Inhaled Corticosteroid Use in HIV-positive Individuals Taking Protease Inhibitors

A Review of Pharmacokinetics, Case Reports and Clinical Management

P Saberi; T Phengrasamy; DP Nguyen


HIV Medicine. 2013;14(9):519-529. 

In This Article

Pharmacokinetics of Corticosteroid Inhalers

In the absence of sufficient studies on drug–drug interactions between inhaled/intranasal corticosteroids and PIs, consideration of key pharmacokinetic properties may help us to elucidate which agents may be safer to use when the combination of these two classes is necessary. The extent of corticosteroid metabolism by the CYP3A4 isozyme is a critical factor in determining whether it will be affected by PIs and other CYP3A4 inhibitors. Other important properties that may minimize this drug–drug interaction include:[1] less systemic exposure as measured by glucocorticosteroid relative receptor binding affinity (RRA), which can translate to decreased nasal passage and lung receptor binding and decreased potency;[2] lower systemic oral bioavailability (systemic oral bioavailability is the extent to which the drug reaches the blood);[3] higher plasma protein binding (Pb), which results in a lower fraction of unbound drug and prevents diffusion of the drug into the tissue;[4] a shorter elimination half-life, which is determined by the volume of distribution and clearance of the drug; and[5] lower lipophilicity, which translates to lower distribution and binding of the drug to the tissue.[2]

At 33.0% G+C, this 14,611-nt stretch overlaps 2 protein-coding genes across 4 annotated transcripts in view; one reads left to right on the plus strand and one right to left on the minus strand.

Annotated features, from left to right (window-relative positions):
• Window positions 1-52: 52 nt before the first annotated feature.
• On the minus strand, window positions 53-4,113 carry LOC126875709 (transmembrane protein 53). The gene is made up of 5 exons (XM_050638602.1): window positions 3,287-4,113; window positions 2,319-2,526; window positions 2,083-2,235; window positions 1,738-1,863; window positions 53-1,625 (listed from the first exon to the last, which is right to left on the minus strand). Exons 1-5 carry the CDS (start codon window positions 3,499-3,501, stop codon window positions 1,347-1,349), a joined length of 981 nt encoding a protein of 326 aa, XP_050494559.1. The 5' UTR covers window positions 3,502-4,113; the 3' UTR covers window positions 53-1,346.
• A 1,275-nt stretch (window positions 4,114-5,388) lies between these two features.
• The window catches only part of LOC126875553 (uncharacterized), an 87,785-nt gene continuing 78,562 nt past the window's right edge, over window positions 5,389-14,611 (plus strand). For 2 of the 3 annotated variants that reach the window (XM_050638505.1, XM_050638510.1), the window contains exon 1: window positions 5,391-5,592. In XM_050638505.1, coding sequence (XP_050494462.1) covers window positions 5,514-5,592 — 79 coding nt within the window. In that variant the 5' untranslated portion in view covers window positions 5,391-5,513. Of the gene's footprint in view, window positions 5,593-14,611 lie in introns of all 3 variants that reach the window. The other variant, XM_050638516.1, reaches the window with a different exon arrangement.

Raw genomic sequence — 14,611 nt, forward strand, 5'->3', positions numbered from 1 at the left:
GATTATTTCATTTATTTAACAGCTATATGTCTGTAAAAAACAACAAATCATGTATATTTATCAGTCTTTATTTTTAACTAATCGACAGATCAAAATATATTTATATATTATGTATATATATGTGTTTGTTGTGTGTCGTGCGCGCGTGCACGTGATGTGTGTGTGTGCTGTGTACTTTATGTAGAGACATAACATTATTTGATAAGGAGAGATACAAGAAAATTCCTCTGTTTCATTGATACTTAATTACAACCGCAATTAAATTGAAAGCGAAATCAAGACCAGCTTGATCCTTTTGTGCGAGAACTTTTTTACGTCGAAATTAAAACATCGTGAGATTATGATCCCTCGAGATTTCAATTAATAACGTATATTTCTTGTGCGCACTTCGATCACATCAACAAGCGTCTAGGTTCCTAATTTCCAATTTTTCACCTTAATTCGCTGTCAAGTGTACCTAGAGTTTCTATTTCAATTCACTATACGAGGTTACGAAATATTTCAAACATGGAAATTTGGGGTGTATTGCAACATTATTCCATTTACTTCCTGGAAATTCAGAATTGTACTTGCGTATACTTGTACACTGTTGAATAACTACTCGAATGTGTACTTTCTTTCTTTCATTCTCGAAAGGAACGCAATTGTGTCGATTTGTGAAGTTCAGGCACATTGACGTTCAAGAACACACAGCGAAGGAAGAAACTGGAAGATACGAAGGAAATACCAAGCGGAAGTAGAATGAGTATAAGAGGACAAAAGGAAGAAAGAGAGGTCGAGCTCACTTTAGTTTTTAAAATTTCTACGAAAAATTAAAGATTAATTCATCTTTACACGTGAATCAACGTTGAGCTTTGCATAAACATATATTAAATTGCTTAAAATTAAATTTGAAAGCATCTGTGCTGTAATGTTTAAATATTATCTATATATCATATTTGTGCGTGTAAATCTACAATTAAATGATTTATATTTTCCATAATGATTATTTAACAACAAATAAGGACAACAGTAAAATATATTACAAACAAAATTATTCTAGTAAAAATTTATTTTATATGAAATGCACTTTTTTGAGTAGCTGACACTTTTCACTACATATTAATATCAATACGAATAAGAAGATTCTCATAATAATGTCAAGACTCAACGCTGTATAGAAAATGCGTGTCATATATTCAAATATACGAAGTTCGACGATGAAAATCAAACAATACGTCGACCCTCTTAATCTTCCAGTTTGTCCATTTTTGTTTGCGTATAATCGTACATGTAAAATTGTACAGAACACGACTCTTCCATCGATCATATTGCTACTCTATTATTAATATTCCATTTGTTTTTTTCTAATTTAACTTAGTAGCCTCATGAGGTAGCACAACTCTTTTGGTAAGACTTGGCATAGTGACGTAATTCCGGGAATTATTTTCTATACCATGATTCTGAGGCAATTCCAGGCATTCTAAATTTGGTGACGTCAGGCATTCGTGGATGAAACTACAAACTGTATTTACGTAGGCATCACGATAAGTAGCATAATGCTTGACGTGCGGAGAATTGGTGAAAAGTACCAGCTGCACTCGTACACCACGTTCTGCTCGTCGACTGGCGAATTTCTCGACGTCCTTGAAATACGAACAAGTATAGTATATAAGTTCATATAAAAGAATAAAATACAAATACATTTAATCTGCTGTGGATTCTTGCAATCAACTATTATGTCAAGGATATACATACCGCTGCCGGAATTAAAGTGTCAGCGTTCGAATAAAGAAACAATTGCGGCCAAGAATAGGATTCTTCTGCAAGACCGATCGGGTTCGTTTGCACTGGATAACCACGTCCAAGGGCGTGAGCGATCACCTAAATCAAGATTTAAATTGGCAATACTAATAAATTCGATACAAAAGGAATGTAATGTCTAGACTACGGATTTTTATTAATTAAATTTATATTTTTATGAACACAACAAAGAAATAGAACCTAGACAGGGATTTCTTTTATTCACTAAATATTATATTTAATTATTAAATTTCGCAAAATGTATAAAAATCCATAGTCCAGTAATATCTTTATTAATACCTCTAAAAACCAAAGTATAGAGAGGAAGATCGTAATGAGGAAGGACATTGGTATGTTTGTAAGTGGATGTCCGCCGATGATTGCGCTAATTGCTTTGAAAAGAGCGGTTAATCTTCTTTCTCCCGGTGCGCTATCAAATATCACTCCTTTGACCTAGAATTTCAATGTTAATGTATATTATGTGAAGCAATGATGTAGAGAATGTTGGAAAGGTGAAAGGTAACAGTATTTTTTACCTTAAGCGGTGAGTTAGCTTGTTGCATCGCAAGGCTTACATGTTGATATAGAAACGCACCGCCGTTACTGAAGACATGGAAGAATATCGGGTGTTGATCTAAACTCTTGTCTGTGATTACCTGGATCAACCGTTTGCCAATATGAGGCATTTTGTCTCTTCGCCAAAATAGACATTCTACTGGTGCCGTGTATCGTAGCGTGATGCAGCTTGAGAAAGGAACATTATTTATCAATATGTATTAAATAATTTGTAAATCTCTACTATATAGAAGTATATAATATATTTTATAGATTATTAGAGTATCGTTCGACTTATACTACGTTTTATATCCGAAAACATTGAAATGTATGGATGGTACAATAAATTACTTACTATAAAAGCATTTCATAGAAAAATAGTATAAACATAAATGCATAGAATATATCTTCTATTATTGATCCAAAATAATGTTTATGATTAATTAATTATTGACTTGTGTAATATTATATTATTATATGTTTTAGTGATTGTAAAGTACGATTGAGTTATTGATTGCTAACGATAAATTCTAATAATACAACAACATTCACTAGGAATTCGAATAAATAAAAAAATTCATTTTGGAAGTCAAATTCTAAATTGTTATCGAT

In Table 1 we summarize and compare pertinent characteristics of inhaled/intranasal corticosteroids in order to identify those that may have a low risk of interaction and adverse effects. Among the available inhaled/intranasal corticosteroids, flunisolide and beclomethasone seem to meet most of the properties mentioned above, such as low RRA, low lipophilicity, short elimination half-life, and less dependence on metabolism by the CYP3A4 isozyme. Of the available corticosteroids, fluticasone exhibits the greatest suppressive effect on the hypothalamic-pituitary-adrenal axis.[3] This is probably a result of its pharmacokinetic properties, such as higher lipophilicity, a longer elimination half-life and a higher glucocorticoid RRA, as well as its relatively exclusive metabolism by CYP3A4.[4–7]